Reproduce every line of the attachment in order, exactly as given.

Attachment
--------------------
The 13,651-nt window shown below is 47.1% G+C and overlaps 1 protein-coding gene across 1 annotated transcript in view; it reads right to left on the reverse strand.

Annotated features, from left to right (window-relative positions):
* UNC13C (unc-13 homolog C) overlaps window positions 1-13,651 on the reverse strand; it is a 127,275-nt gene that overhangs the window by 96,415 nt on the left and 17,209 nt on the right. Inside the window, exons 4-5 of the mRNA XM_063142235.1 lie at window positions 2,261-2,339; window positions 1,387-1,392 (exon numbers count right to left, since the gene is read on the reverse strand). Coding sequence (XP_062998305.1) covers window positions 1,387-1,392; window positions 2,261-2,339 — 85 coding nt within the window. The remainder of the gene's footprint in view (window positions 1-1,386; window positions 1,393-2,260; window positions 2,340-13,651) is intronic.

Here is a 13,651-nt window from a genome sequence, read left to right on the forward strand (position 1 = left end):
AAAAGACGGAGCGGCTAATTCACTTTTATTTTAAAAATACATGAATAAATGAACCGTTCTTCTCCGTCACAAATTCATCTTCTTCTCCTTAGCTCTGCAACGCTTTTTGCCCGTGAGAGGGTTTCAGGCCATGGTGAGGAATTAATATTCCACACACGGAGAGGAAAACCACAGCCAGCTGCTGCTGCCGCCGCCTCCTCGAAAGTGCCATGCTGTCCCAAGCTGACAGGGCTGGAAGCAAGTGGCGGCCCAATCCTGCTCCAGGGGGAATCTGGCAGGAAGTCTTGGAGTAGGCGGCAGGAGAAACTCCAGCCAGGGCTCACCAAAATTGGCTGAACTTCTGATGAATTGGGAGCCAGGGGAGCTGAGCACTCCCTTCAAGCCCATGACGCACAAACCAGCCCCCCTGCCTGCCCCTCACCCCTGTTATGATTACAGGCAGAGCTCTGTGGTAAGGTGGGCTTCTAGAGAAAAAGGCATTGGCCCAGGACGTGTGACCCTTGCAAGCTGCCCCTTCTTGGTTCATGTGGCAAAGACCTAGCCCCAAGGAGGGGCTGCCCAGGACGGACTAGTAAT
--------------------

The 13,651-nt window shown below is 47.1% G+C and overlaps 1 protein-coding gene across 1 annotated transcript in view; it reads right to left on the reverse strand.

Annotated features, from left to right (window-relative positions):
* UNC13C (unc-13 homolog C) overlaps window positions 1-13,651 on the reverse strand; it is a 127,275-nt gene that overhangs the window by 96,415 nt on the left and 17,209 nt on the right. Inside the window, exons 4-5 of the mRNA XM_063142235.1 lie at window positions 2,261-2,339; window positions 1,387-1,392 (exon numbers count right to left, since the gene is read on the reverse strand). Coding sequence (XP_062998305.1) covers window positions 1,387-1,392; window positions 2,261-2,339 — 85 coding nt within the window. The remainder of the gene's footprint in view (window positions 1-1,386; window positions 1,393-2,260; window positions 2,340-13,651) is intronic.

Here is a 13,651-nt window from a genome sequence, read left to right on the forward strand (position 1 = left end):
AAAAGACGGAGCGGCTAATTCACTTTTATTTTAAAAATACATGAATAAATGAACCGTTCTTCTCCGTCACAAATTCATCTTCTTCTCCTTAGCTCTGCAACGCTTTTTGCCCGTGAGAGGGTTTCAGGCCATGGTGAGGAATTAATATTCCACACACGGAGAGGAAAACCACAGCCAGCTGCTGCTGCCGCCGCCTCCTCGAAAGTGCCATGCTGTCCCAAGCTGACAGGGCTGGAAGCAAGTGGCGGCCCAATCCTGCTCCAGGGGGAATCTGGCAGGAAGTCTTGGAGTAGGCGGCAGGAGAAACTCCAGCCAGGGCTCACCAAAATTGGCTGAACTTCTGATGAATTGGGAGCCAGGGGAGCTGAGCACTCCCTTCAAGCCCATGACGCACAAACCAGCCCCCCTGCCTGCCCCTCACCCCTGTTATGATTACAGGCAGAGCTCTGTGGTAAGGTGGGCTTCTAGAGAAAAAGGCATTGGCCCAGGACGTGTGACCCTTGCAAGCTGCCCCTTCTTGGTTCATGTGGCAAAGACCTAGCCCCAAGGAGGGGCTGCCCAGGACGGACTAGTAAT